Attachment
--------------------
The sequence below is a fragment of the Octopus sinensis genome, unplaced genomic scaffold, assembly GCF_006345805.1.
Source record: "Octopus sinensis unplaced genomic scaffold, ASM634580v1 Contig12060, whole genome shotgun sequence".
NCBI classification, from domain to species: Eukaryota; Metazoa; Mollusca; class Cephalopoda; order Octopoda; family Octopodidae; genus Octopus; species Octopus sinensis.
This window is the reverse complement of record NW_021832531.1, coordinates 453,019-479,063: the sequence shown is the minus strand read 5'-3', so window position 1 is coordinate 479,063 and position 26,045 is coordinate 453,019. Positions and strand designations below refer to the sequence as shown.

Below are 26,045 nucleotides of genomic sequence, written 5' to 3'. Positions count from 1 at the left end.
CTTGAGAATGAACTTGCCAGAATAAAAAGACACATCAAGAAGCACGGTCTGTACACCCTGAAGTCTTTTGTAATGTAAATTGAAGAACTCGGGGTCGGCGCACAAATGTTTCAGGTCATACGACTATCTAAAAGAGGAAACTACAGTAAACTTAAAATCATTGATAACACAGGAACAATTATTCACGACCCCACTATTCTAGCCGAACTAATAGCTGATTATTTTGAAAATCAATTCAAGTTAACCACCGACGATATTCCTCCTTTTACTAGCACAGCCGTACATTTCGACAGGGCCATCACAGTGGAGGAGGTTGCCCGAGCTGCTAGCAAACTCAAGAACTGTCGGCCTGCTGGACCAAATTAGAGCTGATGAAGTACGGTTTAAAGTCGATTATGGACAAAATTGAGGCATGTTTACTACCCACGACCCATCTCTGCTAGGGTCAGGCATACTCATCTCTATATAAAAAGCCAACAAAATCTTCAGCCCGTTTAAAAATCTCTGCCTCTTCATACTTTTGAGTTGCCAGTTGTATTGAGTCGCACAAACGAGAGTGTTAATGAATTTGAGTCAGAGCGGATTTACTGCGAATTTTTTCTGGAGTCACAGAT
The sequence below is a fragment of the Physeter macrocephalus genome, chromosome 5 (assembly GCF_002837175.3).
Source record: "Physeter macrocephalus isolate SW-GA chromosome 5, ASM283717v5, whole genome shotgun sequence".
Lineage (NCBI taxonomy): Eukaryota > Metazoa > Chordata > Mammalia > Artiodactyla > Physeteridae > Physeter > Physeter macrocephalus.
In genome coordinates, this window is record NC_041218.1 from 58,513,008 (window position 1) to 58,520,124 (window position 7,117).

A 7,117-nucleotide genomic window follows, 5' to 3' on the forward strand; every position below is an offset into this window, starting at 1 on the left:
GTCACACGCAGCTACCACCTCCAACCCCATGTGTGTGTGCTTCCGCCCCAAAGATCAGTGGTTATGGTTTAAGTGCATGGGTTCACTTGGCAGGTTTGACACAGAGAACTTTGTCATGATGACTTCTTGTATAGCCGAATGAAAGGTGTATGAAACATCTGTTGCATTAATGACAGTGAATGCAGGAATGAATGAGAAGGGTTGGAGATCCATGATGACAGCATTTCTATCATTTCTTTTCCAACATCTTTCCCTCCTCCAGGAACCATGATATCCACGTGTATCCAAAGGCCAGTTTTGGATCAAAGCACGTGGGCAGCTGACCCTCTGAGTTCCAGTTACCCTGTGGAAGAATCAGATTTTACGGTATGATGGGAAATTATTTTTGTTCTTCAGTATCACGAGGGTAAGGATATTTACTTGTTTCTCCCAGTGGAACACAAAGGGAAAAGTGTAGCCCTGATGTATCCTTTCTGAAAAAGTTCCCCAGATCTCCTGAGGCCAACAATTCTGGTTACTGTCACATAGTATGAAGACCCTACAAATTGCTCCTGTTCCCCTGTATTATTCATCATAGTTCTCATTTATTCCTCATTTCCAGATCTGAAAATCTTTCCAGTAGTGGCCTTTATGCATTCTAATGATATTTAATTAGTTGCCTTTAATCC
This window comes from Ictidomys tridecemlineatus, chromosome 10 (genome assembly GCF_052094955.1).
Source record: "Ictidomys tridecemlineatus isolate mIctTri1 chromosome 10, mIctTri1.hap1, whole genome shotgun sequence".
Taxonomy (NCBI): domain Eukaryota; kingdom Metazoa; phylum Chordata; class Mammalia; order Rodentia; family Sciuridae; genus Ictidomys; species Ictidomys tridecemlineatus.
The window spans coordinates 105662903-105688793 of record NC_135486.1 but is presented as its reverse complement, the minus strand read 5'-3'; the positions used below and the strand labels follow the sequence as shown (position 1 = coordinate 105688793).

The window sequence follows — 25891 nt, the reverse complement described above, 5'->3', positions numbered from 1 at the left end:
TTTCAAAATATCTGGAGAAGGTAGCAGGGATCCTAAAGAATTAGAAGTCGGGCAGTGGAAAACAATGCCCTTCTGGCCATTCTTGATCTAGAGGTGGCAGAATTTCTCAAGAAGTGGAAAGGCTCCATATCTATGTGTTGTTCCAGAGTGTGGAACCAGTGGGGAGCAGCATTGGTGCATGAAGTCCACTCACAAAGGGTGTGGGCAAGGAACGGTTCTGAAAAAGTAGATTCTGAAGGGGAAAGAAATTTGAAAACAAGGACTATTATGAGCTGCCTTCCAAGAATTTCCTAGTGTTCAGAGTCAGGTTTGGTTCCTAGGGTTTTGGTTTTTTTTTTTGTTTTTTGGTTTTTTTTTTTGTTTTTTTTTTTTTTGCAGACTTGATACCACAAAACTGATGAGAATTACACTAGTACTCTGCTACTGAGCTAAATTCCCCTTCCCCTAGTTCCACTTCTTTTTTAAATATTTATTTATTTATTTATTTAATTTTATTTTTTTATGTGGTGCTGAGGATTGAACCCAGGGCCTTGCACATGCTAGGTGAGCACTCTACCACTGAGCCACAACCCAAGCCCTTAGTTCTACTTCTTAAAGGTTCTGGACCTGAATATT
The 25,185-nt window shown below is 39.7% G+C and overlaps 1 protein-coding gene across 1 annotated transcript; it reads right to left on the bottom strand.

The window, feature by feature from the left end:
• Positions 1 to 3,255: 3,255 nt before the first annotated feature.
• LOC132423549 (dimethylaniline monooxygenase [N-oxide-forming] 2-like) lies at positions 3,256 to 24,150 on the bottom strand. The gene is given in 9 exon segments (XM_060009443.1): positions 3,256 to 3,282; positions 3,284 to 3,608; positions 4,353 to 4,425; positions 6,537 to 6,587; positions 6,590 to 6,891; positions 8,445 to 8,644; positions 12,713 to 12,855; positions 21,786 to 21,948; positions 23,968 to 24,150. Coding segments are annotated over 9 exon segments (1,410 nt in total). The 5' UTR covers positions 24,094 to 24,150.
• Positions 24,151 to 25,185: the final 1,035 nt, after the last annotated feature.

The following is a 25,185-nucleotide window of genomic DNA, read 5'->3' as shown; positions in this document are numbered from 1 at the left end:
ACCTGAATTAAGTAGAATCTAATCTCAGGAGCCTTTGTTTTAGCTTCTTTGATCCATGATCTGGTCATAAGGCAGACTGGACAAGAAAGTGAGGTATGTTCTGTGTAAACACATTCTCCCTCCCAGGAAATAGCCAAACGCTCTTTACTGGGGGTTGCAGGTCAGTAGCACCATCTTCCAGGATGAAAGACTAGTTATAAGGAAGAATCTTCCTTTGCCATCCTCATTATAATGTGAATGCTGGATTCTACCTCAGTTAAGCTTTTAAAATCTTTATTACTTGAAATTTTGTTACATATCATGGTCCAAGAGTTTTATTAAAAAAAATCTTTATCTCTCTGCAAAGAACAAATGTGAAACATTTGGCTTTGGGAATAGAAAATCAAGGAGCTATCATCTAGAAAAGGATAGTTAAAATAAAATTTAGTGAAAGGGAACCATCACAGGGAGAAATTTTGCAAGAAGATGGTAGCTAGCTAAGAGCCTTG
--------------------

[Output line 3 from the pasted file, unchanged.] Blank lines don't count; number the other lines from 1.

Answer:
NCBI classification, from domain to species: Eukaryota; Metazoa; Mollusca; class Cephalopoda; order Octopoda; family Octopodidae; genus Octopus; species Octopus sinensis.